ONE of Australia’s foremost experts on the relationship between climate change and sea levels has written a peer-reviewed paper concluding that rises in sea levels are “decelerating”.
The analysis, by NSW principal coastal specialist Phil Watson, calls into question one of the key criteria for large-scale inundation around the Australian coast by 2100 — the assumption of an accelerating rise in sea levels because of climate change.
Based on century-long tide gauge records at Fremantle, Western Australia (from 1897 to present), Auckland Harbour in New Zealand (1903 to present), Fort Denison in Sydney Harbour (1914 to present) and Pilot Station at Newcastle (1925 to present), the analysis finds there was a “consistent trend of weak deceleration” from 1940 to 2000.
Mr Watson’s findings, published in the Journal of Coastal Research this year and now attracting broader attention, supports a similar analysis of long-term tide gauges in the US earlier this year. Both raise questions about the CSIRO’s sea-level predictions.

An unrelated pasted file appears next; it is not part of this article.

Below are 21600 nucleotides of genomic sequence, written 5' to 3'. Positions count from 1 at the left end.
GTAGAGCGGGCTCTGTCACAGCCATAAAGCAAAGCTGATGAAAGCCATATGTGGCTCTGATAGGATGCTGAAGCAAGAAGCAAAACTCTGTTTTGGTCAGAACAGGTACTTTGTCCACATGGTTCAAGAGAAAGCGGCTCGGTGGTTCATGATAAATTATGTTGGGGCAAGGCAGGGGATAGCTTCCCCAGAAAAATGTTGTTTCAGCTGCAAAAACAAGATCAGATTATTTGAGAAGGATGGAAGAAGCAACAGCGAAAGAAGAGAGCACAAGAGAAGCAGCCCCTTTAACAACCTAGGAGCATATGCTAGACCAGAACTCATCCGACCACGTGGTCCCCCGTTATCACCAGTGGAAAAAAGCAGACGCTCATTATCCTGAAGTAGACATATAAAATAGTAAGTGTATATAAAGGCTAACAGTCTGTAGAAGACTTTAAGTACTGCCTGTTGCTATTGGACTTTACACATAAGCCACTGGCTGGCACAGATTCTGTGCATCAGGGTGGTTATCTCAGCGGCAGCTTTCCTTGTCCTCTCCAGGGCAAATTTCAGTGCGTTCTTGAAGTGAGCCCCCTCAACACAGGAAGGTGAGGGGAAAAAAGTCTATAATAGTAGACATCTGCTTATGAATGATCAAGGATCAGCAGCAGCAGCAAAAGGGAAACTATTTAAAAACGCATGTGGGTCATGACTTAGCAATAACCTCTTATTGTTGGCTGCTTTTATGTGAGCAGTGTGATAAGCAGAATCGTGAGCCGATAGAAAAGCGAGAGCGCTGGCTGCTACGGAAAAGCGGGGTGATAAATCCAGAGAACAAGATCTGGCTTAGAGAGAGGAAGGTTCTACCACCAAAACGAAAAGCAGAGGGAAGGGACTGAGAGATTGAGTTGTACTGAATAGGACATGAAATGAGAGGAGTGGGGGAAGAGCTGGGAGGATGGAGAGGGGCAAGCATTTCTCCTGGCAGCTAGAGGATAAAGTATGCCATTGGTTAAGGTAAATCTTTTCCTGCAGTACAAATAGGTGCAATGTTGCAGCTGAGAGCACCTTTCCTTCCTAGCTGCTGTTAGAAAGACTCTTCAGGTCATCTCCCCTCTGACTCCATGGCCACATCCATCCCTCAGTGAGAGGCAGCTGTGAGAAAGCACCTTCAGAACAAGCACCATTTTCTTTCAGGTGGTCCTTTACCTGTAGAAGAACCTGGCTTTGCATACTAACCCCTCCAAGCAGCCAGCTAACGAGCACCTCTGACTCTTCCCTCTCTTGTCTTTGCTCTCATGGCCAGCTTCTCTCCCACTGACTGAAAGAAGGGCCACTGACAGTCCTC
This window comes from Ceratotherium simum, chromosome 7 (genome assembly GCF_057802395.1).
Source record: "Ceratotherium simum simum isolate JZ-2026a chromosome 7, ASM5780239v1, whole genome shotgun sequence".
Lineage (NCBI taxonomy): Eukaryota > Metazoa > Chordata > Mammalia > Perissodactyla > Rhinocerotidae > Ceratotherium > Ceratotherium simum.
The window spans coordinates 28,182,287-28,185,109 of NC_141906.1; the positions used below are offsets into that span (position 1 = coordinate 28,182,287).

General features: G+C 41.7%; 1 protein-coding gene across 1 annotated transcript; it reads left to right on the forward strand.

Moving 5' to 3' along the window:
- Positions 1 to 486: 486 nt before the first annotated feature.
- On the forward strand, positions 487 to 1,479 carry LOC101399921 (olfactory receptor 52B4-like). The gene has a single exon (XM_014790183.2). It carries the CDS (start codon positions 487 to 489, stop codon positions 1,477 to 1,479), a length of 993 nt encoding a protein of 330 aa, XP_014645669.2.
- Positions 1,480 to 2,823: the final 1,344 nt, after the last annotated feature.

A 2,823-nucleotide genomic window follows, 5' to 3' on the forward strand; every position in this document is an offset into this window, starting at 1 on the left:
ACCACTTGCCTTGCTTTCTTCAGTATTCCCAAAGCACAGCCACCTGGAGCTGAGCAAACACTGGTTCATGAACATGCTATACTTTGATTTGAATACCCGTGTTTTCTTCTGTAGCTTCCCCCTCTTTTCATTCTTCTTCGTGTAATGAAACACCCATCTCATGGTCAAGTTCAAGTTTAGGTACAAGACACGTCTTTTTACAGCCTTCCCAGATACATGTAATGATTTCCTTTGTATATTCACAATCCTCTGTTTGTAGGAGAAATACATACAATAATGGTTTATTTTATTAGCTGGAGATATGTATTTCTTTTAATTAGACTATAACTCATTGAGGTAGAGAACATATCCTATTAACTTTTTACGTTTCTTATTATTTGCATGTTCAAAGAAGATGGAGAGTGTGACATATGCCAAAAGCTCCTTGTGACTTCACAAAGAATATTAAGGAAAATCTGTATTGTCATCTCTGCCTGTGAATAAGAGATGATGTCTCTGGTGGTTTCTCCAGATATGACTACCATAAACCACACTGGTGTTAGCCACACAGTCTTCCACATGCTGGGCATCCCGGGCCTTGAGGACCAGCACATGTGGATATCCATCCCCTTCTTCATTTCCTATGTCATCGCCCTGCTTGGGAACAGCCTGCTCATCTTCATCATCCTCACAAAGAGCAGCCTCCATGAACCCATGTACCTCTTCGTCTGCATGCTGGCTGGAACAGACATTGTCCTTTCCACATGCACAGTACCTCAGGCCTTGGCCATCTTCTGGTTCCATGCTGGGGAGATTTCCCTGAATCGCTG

Climate change researcher Howard Brady, at Macquarie University, said yesterday the recent research meant sea levels rises accepted by the CSIRO were “already dead in the water as having no sound basis in probability”.
“In all cases, it is clear that sea-level rise, although occurring, has been decelerating for at least the last half of the 20th century, and so the present trend would only produce sea level rise of around 15cm for the 21st century.”
Dr Brady said the divergence between the sea-level trends from models and sea-level trends from the tide gauge records was now so great “it is clear there is a serious problem with the models”.
h/t to Marc Morano